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Crashing Heaven door Al Robertson
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Crashing Heaven (editie 2015)

door Al Robertson (Auteur)

LedenBesprekingenPopulariteitGemiddelde beoordelingAanhalingen
835260,217 (3.32)5
With Earth abandoned, humanity resides on Station, an industrialised asteroid run by the sentient corporations of the Pantheon. Under their leadership a war has been raging against the Totality - ex-Pantheon AIs gone rogue. With the war over, Jack Forster and his sidekick Hugo Fist, a virtual puppet tied to Jack's mind and created to destroy the Totality, have returned home. Labelled a traitor for surrendering to the Totality, all Jack wants is to clear his name but when he discovers two old friends have died under suspicious circumstances he also wants answers. Soon he and Fist are embroiled in a conspiracy that threatens not only their future but all of humanity's. But with Fist's software licence about to expire, taking Jack's life with it, can they bring down the real traitors before their time runs out?… (meer)
Lid:Llama_Bill
Titel:Crashing Heaven
Auteurs:Al Robertson (Auteur)
Info:Gollancz (2015), 369 pages
Verzamelingen:Jouw bibliotheek
Waardering:
Trefwoorden:The Station, Kindle

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Crashing Heaven door Al Robertson

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Toon 5 van 5
I love my Cyberpunk. I love Post-Cyberpunk even more. This here is a very well-crafted Hard-
SF novel that is a surprisingly easy read.

I can blame most of the ease and the goodness squarely on the interactions between Jack and Fist. Jack's been screwed over by the Pantheon's contracts and Fist, his erstwhile puppet, his slaved AI, is scheduled to legally take over poor Jack. The war between the Totality (The post-mortality humans who had given themselves godlike virtual powers) and the Pantheon (The machine legal entity and alien that has quashed the chaos and the squabbling of the egos) ended with the Totality forced into civilized behavior and low men on the totem pole always seem to get stuck with the shaft.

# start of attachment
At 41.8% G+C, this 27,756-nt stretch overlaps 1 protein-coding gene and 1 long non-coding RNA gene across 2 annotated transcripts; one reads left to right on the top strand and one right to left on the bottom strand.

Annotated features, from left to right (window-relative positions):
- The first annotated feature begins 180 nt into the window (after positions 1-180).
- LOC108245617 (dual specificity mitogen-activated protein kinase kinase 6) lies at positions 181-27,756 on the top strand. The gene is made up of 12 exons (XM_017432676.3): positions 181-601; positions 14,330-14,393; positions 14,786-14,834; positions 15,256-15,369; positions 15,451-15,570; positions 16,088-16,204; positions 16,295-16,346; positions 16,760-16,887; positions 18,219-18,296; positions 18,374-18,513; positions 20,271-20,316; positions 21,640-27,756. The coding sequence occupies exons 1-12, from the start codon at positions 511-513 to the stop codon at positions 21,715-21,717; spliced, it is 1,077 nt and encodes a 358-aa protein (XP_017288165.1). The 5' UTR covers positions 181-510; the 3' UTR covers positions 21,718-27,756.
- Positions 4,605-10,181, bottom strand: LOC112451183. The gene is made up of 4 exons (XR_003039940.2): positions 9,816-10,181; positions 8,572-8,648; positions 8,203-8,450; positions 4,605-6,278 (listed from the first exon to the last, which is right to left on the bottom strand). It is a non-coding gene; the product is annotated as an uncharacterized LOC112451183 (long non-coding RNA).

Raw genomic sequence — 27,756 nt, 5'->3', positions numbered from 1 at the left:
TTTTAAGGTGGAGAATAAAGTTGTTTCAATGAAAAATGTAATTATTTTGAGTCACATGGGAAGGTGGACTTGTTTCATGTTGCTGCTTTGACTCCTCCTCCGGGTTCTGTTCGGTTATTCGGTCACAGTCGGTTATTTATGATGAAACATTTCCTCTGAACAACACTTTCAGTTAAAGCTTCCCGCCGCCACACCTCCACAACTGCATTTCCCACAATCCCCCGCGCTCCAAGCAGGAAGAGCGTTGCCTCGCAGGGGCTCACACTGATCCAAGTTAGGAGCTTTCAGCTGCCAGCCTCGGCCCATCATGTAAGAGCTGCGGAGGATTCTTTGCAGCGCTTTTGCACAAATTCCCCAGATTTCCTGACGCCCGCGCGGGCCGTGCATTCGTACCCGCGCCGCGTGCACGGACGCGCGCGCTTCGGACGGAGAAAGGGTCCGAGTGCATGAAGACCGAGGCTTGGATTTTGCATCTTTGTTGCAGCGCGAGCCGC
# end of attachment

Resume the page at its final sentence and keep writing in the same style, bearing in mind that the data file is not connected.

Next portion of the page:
That's where Jack, the stand-in for what might be loosely called a Hard-Boiled Detective, but isn't, or isn't really such, has been saddled with a huge debt to the now defunct corporation that had given him the extremely good use of a virtual puppet, an excellent hacking machine, but after the contract defaulted, he was left in debt to the last surviving entity, and since he had no funds or collateral, the puppet will soon own Jack's body and mind. Leaving Jack... nowhere.

If someone told me this was going to be a strange and f-k'd up twist on the story of Pinocchio set in a time and place where the shades of the uploaded dead haunt the overlay-mesh, the virtual view of reality, where gods play long games in the ubiquitous and utterly pervasive servers that humanity lives within, then I'd have said... "Wow. That sounds freaking amazing." (No one did.)

Of course, if I had been given the spoilers that follow this little setup, or at least the idea that Jack and Fist find common ground in the short time they have left, that they hunt down the people behind the conspiracies, to get out from under the machinations of gods and aliens, and that they don't always remain in hard place, but manage to hold their own against amazing odds, then I'd have absolutely no reason to worry about whether I'd enjoy the tale.